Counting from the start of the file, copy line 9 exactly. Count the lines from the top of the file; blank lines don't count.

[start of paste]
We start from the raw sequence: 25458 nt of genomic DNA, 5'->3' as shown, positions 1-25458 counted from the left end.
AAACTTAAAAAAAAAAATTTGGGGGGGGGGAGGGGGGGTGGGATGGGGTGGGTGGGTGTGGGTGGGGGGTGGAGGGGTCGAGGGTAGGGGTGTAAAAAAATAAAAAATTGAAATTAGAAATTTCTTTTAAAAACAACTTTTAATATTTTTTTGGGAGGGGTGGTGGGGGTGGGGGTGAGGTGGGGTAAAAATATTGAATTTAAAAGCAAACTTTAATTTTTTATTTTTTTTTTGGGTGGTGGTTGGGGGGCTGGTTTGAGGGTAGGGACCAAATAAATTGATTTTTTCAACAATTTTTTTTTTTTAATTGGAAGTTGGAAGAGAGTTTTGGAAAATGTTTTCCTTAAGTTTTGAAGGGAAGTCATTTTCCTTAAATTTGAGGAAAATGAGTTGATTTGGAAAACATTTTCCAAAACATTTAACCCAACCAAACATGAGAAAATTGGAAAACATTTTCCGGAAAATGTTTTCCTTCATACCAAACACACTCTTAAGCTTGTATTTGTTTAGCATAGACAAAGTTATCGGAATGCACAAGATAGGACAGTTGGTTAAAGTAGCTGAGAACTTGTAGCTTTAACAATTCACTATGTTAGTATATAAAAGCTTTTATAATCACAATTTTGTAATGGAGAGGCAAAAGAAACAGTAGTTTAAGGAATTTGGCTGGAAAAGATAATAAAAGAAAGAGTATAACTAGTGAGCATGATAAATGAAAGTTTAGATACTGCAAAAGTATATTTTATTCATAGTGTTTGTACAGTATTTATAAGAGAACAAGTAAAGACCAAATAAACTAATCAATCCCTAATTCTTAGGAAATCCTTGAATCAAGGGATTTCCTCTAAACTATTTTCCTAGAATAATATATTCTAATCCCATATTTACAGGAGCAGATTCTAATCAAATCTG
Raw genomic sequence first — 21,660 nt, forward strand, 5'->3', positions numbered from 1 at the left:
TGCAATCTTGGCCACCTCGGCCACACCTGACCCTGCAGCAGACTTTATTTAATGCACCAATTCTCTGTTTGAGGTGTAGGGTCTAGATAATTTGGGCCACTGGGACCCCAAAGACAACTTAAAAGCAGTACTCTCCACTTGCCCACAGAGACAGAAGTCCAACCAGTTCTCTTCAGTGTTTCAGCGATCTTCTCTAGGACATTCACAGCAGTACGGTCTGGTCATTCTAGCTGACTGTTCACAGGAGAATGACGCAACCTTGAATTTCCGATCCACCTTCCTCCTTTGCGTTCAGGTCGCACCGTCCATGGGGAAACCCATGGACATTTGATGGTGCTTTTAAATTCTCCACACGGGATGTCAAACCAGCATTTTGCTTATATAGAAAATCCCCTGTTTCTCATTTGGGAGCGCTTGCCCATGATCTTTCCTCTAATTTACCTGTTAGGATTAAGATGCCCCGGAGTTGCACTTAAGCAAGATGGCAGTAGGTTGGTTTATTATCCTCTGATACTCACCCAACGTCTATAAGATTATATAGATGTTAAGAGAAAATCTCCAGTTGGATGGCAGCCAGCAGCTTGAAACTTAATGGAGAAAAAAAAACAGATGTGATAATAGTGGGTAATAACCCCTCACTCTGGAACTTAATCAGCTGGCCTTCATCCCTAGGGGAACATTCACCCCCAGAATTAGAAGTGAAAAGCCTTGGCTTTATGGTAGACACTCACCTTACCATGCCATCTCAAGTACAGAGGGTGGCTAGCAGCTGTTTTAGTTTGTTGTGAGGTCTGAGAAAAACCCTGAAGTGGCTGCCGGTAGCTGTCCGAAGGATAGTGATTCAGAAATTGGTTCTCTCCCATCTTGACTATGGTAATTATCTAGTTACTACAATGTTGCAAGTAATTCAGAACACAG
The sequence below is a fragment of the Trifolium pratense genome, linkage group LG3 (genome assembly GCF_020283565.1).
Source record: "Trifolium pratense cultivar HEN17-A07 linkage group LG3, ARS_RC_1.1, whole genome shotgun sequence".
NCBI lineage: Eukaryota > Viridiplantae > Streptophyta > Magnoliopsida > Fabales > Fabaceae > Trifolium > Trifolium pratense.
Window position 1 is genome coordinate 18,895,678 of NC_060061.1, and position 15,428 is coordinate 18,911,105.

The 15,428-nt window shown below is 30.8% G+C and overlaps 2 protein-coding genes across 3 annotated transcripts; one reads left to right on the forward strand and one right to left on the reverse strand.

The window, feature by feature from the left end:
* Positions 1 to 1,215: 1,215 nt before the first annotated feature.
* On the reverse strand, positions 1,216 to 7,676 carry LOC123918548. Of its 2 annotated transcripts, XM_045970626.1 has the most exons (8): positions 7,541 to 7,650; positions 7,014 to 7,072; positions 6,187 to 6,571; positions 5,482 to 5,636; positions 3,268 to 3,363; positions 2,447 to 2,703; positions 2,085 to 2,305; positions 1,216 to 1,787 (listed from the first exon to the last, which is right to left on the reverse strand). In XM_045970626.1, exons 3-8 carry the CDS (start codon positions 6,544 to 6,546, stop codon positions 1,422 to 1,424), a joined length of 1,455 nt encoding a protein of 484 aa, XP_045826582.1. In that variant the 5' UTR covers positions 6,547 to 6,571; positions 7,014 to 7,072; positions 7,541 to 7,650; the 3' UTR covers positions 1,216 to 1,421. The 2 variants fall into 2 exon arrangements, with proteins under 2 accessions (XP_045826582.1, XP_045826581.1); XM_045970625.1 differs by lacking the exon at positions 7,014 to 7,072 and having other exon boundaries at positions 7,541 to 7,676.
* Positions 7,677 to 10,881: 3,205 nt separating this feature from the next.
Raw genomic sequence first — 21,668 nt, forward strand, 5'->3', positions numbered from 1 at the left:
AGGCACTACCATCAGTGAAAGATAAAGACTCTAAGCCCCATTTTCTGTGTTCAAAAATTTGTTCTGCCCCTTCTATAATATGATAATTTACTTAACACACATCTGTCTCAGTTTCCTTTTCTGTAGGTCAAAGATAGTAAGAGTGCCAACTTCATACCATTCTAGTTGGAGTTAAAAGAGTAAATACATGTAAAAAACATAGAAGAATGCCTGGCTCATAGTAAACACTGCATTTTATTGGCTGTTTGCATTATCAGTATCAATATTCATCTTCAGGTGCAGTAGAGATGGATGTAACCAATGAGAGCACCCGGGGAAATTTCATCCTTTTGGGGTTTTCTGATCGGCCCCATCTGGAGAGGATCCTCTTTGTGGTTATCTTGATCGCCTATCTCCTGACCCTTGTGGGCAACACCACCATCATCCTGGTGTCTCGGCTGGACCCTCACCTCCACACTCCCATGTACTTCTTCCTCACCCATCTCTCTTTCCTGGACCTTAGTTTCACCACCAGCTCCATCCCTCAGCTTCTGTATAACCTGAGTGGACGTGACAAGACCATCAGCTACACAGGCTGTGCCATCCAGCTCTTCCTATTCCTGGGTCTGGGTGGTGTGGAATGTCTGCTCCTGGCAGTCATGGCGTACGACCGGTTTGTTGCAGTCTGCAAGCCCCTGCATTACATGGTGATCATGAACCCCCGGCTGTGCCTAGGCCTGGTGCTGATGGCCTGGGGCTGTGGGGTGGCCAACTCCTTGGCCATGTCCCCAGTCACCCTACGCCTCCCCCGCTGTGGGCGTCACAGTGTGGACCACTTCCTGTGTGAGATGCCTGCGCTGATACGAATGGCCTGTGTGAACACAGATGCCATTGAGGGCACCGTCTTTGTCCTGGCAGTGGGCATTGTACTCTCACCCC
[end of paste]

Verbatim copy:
The 15,428-nt window shown below is 30.8% G+C and overlaps 2 protein-coding genes across 3 annotated transcripts; one reads left to right on the forward strand and one right to left on the reverse strand.